- That we retain ordination (laying on of hands) as the preferred practice of affirmation for those called to leadership in the denomination. This would include ministry personnel such as pastors, missionaries and others who are employed by the church and its ministry agencies and in accord with current Mennonite Brethren polity standards.
- That when a pastor or leader in ministry declines ordination, or the leader and congregation or conference consider ordination to be inappropriate, the congregation conduct a commissioning service that allows the person "license" in the eyes of the law and other agencies to practice ministry. The conference and congregation shall provide appropriate documentation of certification. This commissioning should apply only to that particular task and not to future assignments for pastors, missionaries, educators, administrators, and chaplains who are employed in conference ministry agencies and institutions and have accountability to the church/conference.
- That in services of affirmation, especially ordination, there be instruction both for the leader and congregation, indicating that such affirmation is not designed to confer status but affirmation for sacrificial service and ministry. This instruction should include warnings about the unbiblical tendency to allow ordination to foster a separation of clergy and laity.
- That standards of ministerial credentials be practiced by each congregation and their respective conference in a spirit of mutual accountability that includes:
- Persons who withdraw from the denomination should surrender their credentials,
- Persons should use their Mennonite Brethren credentials while serving in our denomination and/or as authorized by the denomination,
- Persons should refrain from using another denomination's or organization's credentials while serving in a Mennonite Brethren Church role,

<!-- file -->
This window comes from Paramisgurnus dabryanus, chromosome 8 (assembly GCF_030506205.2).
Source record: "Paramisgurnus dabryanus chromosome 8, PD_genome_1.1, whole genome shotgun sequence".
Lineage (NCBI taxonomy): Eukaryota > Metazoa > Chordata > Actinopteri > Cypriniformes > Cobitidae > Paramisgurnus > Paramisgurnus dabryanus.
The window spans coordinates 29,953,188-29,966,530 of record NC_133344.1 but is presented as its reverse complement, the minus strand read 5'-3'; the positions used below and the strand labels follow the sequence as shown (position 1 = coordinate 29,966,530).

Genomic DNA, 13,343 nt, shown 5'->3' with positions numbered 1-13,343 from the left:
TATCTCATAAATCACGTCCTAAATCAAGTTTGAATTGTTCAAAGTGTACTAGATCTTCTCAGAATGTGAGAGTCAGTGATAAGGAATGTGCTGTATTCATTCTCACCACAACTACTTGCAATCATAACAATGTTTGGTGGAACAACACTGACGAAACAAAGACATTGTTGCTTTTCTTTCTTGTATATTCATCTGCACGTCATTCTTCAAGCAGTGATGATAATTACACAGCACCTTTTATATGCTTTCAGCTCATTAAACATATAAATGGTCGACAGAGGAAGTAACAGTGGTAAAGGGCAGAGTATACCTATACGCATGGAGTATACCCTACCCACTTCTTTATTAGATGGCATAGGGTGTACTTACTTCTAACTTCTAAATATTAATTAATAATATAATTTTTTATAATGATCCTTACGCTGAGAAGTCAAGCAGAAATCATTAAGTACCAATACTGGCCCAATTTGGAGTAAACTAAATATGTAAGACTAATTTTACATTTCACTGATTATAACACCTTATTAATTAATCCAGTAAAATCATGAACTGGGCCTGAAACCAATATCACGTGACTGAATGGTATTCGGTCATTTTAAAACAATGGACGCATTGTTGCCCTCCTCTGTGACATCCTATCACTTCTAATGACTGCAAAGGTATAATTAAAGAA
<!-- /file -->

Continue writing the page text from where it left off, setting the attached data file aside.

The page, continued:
- Persons who discontinue serving in a recognized position and enter another occupation should not use their ordination or affirmation for personal or financial reasons,
- Persons with credentials who are found guilty of sexual sin, financial fraud or other forms of the abuse of power and authority should voluntarily surrender their credentials or by appropriate action have them rescinded by conference or/and congregational leadership,
- Persons in retirement may retain their credentials for pur poses of gaining legitimate government allowances,
- Persons who are involved in misuse of their credentials may be consulted with an appeal to their ethical conscience for surrender of their credentials and if necessary the rescinding of the credentials by appropriate procedures
- That in all ordination/affirmation services the larger conferences (provincial/district and/or national) be involved in the examination and public affirmation service as a sign that congregations are part of a wider constituency. Suggestions for service components are found in the Church Leadership Manual.
- That congregations be encouraged to formulate ceremonies (liturgies, rituals, etc.) to affirm other workers in the church who do not fall into those categories where we ordain, commission and license.
- That the Board of Faith and Life with the Center for Mennonite Brethren Studies arrange for a system whereby records of ordination/affirmation are compiled and updated and periodic reviews are solicited.
- That periodic reviews for ministry effectiveness be solicited and implemented by the respective district and provincial conferences together with congregations, with the counsel of conference leadership.
- That the Canadian and U.S. Conference Offices serve their constituencies with a Data Base of current prospective candidates for pastoral ministries.
Yearbook 61st Convention of the General Conference of Mennonite Brethren Churches. The Conference, 1997: 27-30, 89-90.
Brandt, Gilbert G., ed., Church leadership manual : helps for the Mennonite Brethren Church and pastor. Winnipeg, Man. ; Hillsboro, Kan. : Kindred Press, c1985.